See in Glossary
, Player settingsSettings that let you set various player-specific options for the final game built by Unity. More info
See in Glossary
, and GI data.
Default On PC, Mac, Linux Standalone, and iOSApple’s mobile operating system. More info
See in Glossary
, there is no default compressionA method of storing data that reduces the amount of storage space it requires. See Texture Compression, Animation Compression, Audio Compression, Build Compression.
See in Glossary
LZ4 A fast compression format that’s useful for development builds. For more information, refer to BuildOptions.CompressWithLz4.
LZ4HC A high compression variant of LZ4 that’s slower to build but produces better results for release builds. For more information, refer to BuildOptions.CompressWithLz4HC.

Asset import overrides

Use Asset Import Overrides to locally override all texture import settings to speed up import and platform switching time. Avoid shipping your final build with any import overrides. Use this setting during development to speed up iteration time if assets such as low resolution textures aren’t of any concern.

Setting Function
Max Texture Size Override the maximum imported texture size. Unity imports textures in the lower of two values: this value, or the Max Size value specified in Texture import settings.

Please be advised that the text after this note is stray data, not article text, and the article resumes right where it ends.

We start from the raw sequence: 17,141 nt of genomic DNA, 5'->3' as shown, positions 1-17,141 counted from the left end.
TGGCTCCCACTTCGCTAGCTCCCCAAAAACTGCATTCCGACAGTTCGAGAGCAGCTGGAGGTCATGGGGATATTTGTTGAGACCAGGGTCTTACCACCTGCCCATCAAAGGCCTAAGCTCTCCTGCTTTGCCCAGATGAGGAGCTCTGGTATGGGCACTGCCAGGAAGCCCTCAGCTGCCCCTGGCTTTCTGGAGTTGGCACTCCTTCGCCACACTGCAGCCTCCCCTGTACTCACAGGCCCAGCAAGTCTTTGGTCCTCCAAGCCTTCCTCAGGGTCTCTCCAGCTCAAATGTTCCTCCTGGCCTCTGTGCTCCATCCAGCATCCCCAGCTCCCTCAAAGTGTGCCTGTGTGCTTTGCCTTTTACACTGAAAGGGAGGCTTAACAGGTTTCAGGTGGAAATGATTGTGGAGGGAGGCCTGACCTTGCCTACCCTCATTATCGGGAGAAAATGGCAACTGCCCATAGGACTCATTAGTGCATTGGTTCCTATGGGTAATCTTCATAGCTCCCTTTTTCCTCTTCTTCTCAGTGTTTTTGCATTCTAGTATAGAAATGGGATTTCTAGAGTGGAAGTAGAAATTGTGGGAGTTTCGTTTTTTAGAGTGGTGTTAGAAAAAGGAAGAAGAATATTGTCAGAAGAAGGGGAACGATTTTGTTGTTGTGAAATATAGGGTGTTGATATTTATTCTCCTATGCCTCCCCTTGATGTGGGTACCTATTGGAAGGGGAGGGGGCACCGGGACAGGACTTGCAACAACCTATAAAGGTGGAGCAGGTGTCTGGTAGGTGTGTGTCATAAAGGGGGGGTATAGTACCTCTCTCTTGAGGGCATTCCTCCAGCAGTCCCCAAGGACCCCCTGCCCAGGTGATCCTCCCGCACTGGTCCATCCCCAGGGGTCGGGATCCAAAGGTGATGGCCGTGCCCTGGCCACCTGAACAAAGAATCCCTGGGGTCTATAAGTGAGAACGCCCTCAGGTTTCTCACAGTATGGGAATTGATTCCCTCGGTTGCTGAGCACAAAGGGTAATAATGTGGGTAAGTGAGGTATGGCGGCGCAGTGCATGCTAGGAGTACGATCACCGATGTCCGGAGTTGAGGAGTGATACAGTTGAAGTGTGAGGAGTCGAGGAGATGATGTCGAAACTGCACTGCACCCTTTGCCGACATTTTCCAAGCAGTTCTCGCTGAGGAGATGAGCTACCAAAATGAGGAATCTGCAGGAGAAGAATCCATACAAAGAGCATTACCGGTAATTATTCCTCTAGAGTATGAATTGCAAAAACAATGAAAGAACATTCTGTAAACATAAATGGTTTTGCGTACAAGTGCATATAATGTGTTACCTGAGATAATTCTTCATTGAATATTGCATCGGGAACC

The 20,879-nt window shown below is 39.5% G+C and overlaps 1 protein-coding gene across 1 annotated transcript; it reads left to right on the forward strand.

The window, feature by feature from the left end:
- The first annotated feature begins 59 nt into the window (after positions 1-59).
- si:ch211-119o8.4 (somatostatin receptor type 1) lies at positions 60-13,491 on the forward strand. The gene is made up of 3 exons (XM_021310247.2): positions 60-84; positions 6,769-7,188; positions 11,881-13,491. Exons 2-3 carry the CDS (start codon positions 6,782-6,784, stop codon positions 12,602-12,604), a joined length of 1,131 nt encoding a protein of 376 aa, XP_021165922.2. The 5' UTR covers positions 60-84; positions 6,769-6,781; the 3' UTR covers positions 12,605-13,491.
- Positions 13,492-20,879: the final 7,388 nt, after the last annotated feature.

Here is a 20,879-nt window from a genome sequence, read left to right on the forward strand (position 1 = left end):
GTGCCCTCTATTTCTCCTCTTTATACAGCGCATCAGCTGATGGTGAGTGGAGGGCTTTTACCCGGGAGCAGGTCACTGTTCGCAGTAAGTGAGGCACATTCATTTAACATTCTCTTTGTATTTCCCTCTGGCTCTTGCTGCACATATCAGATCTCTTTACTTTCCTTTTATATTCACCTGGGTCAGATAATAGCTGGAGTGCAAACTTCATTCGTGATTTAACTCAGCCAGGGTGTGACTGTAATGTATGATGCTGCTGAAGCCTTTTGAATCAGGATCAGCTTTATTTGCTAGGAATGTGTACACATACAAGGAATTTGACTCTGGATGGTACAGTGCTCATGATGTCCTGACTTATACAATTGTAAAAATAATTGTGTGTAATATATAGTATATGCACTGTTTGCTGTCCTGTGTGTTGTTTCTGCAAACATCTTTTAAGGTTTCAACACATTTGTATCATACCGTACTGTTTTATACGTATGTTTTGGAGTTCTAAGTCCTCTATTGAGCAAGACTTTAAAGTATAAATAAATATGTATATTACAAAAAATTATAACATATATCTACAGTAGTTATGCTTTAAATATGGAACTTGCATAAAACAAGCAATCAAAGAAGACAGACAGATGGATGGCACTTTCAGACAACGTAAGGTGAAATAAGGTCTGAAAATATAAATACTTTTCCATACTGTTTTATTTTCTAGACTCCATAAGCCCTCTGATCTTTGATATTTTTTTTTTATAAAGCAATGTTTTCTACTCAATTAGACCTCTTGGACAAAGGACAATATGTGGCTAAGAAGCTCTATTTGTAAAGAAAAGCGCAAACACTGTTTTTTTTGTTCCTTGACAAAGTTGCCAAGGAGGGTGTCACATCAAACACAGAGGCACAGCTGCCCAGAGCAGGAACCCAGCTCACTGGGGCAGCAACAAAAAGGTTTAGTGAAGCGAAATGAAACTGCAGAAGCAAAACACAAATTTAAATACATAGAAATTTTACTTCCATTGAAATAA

The time it takes to import a texture is proportional to the amount of pixels it has; reducing maximum allowed texture size can speed up the import times. As this setting might result in lower resolution textures, use it only for development purposes.
Texture Compression Override the texture compression options set in Texture import settings.

This only affects textures imported into one of the compressed texture formats.
Force Fast Compressor Use a faster yet lower quality texture compression mode for formats where this is applicable (BC7, BC6H, ASTC, ETC, ETC2). Typically, this results in more compression artifacts, but for many formats the compression itself is many times faster (2 to 20 times faster).

This setting also disables the Crunch texture compression format on any textures that have it.

The effect is the same as if all textures had their Compressor Quality set to Fast setting in their platform’s Texture import settings.
Force Uncompressed Don’t compress the textures; use uncompressed formats instead. Note that while this is faster to import because it skips the whole texture compression process, the resulting textures take up more memory, game data size, and can impact rendering performance. Texture import settings.

This option has the same effect as all textures that have their Compression set to None in their platforms’ Texture Import settings.

You can also set Asset import override settings using -overrideMaxTextureSize and -overrideTextureCompression command line arguments to change any initial application import.

Build a macOS application
Code sign and notarize your macOS application